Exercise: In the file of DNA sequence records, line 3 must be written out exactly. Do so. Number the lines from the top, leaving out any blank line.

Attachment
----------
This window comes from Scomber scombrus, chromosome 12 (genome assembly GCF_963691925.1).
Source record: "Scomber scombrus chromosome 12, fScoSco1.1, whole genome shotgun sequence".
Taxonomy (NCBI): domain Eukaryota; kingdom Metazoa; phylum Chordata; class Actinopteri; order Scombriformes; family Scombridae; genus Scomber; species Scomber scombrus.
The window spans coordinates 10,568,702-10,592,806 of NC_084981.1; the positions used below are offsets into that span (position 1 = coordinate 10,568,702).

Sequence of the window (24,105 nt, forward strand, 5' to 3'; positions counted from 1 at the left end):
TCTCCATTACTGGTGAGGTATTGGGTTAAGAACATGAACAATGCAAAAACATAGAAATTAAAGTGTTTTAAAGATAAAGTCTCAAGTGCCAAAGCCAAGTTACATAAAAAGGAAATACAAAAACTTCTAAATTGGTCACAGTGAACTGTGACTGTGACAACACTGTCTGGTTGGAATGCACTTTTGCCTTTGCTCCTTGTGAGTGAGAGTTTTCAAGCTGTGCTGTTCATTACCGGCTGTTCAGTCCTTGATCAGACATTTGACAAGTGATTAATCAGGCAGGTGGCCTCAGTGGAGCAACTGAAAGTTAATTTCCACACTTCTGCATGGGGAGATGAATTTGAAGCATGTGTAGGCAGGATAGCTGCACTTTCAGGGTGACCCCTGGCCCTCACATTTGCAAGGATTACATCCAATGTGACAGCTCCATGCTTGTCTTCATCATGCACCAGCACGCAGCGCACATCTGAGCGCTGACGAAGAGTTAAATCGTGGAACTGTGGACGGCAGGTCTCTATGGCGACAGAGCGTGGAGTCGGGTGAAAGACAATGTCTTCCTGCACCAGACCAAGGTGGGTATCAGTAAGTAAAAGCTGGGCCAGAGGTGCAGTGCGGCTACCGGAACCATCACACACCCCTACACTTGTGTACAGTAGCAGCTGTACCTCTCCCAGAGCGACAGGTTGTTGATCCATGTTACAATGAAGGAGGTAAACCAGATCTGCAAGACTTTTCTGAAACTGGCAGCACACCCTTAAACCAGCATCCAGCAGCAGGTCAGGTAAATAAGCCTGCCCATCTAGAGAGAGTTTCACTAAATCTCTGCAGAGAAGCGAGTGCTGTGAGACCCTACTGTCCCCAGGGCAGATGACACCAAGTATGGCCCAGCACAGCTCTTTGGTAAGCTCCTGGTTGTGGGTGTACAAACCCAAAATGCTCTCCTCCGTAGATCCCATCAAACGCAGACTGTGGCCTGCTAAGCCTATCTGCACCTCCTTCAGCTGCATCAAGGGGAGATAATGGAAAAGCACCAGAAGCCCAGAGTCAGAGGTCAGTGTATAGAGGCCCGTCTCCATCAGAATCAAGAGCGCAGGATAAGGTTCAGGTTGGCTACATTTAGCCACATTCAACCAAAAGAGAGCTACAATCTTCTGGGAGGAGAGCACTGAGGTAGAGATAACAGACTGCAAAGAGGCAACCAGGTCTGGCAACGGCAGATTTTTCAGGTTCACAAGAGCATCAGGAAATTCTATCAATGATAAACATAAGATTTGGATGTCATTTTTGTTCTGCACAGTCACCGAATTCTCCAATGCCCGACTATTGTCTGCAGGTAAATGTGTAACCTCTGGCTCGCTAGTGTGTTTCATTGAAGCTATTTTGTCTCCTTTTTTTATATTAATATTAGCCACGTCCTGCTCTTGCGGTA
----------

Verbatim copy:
Taxonomy (NCBI): domain Eukaryota; kingdom Metazoa; phylum Chordata; class Actinopteri; order Scombriformes; family Scombridae; genus Scomber; species Scomber scombrus.